Either anti-canine PD-1 chimeric antibody, ch-4F12-E6, or caninized antibody, ca-4F12-E6, was administered at 3 mg/kg as an intravenous infusion for 1 h every two weeks of each 10-week treatment cycle. From April 21, 2017 until February 1, 2019, ch-4F12-E6 was administered and, from February 6, 2019 until April 8, 2020, ca-4F12-E6 was used. Treatment was discontinued if one of the following occurred: owner made the decision to withdraw, there was an unacceptable adverse event, disease progression or changes in the dog’s condition prevented further treatment in the opinion of the veterinarian. In clinically stable cases with owner’s permission, treatment was continued beyond apparent initial disease progression until further progression was confirmed.
Safety assessment was performed in all enrolled dogs from initiation to trial termination. Adverse events were graded according to the Veterinary Cooperative Oncology Group—Common Terminology Criteria for Adverse Events (VCOG-CTCAE) v1.1 scale54.
Eligible cases had documented treatment resistant, refractory, or advanced staging and comprised 21 OMM (4 cases with stage III and 17 cases with stage IV), 2 skin malignant melanoma, 2 MGT (one with simultaneous sebaceous carcinoma), 2 SCC, 1 renal carcinoma, 1 lymphoma, and 1 lung adenocarcinoma. All cases were restaged by radiography (X-ray, CT scan, or ultrasound) before the initiation of the present study. A summary of baseline characteristics, treatment course, anti-drug antibody, and survival time in all enrolled dogs is shown in Table 1.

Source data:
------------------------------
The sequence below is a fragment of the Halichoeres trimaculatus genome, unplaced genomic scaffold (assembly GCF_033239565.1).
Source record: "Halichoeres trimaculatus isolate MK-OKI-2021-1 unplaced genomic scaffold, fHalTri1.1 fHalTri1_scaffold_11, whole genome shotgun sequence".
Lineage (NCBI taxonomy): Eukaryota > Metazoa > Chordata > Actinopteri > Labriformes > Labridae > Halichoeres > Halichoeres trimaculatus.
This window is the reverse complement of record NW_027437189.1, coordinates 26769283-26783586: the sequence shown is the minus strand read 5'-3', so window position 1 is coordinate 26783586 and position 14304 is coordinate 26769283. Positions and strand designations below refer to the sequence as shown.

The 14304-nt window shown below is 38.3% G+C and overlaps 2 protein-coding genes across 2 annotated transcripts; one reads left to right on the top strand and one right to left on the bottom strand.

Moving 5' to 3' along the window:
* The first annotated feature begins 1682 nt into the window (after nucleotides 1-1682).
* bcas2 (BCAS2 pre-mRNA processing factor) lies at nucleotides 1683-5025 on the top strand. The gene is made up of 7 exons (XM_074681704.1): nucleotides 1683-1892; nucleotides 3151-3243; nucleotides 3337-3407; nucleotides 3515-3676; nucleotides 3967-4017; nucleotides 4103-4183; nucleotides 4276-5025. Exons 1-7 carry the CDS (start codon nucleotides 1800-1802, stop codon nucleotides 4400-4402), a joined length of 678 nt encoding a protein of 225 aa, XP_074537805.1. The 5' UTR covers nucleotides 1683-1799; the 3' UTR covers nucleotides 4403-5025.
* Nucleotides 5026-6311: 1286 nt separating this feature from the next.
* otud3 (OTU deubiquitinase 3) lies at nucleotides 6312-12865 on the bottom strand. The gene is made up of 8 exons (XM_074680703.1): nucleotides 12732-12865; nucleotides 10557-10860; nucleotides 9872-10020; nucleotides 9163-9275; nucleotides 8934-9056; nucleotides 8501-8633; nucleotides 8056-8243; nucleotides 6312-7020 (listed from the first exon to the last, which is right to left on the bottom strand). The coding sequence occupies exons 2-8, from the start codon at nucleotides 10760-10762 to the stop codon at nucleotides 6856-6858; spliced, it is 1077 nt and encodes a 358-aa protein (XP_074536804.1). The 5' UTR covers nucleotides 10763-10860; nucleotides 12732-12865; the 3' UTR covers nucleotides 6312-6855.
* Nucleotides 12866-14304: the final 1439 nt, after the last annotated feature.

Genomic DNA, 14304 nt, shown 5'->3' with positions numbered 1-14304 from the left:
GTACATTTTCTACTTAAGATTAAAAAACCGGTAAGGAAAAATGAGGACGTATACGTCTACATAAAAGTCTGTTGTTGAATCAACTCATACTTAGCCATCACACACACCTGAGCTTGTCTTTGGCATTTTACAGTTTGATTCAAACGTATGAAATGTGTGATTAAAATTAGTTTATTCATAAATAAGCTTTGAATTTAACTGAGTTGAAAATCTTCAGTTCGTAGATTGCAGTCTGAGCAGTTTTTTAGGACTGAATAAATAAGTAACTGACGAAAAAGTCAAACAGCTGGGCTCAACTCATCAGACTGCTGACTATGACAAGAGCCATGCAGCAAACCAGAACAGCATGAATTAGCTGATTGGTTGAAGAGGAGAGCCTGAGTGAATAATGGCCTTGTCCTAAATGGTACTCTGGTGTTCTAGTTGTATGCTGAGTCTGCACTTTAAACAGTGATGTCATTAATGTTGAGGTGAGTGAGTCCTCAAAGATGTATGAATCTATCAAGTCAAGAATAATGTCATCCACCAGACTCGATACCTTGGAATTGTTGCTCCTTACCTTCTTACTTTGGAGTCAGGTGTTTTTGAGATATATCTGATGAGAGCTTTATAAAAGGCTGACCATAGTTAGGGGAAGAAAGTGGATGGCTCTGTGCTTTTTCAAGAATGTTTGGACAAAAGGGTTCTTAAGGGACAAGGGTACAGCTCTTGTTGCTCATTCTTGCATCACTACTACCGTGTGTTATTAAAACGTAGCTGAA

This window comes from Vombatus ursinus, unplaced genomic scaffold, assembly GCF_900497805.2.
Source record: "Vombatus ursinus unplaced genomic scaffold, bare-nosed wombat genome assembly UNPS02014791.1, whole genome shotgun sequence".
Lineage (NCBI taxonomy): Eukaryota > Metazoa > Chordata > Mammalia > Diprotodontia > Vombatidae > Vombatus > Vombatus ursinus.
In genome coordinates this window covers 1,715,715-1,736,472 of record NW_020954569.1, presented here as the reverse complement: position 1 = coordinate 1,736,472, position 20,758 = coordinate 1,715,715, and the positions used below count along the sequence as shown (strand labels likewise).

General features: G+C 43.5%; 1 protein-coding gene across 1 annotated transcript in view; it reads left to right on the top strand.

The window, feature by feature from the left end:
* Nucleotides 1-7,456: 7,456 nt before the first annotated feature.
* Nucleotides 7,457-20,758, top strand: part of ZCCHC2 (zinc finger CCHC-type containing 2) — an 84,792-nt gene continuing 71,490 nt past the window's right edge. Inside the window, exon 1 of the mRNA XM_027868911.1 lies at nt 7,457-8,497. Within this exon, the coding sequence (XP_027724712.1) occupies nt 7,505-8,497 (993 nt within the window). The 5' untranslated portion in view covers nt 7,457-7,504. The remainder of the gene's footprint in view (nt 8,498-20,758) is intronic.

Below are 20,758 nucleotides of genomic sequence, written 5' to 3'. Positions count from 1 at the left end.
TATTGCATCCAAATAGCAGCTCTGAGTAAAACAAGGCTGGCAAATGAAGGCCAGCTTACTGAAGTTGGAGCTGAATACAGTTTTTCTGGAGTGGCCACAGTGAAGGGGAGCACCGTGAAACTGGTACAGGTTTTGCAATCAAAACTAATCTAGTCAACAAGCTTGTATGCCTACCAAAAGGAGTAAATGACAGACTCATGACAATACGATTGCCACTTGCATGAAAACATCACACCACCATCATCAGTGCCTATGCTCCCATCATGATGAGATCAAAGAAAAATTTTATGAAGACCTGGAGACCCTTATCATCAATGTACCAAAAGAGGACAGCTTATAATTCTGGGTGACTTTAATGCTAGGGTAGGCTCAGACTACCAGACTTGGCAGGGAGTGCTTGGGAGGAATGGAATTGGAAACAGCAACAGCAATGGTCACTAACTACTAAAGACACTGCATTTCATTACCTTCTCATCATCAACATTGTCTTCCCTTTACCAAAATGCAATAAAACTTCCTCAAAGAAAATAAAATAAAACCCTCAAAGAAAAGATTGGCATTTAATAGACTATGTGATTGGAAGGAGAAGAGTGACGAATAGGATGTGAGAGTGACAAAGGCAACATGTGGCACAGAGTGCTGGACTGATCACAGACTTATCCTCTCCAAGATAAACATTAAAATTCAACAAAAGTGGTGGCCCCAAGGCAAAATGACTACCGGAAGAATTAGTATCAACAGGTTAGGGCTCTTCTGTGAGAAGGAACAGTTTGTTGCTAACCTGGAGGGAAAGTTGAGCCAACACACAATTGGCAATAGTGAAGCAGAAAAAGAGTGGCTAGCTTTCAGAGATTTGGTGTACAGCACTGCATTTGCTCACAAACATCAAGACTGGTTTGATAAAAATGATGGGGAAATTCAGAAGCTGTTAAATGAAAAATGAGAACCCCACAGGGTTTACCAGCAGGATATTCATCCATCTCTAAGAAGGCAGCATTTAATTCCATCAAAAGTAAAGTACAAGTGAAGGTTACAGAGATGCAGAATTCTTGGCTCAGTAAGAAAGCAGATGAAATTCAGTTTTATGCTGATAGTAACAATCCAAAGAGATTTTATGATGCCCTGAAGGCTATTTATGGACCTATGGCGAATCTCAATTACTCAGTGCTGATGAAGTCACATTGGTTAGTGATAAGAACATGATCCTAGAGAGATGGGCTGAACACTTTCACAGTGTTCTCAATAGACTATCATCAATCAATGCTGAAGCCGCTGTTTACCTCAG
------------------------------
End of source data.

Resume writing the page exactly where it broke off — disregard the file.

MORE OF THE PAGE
To determine the nucleotide sequence of the variable region of the light and heavy chains of 4F12-E6 rat antibody, we performed 5′-rapid amplification of cDNA ends (RACE), as described in previous our report. The variable region of the 4F12-E6 heavy and light chains were ligated to the constant regions of canine IgG subclass A47 by overlapping PCR and ligated into the pCAGGS-MCS vector.
To obtain the rat-dog chimeric antibody (ch-4F12-E6), expression plasmids for the heavy and light chains were transfected into 293 cells using the Expi293 expression system (Thermo Fisher Scientific, Waltham, MA, USA). The collected supernatant was purified using a HiTrap Protein A HP column (GE Healthcare Life Sciences, Pittsburgh, PA, USA) and desalted using a PD10 column (GE Healthcare Life Sciences).
To further decrease the rat-derived sequence, conversion of the heavy and light chain variable domain framework sequence from rat to dog, known as PETization, was conducted55. By this process, the rat framework sequence of 4F12-E6 was completely caninized by our collaborator, Nexvet (Melbourne, Australia). During production of the caninized anti-canine PD-1 antibody ca-4F12-E6, the expression vectors were stably transfected to CHO-S cells. The culture supernatant was purified as described above.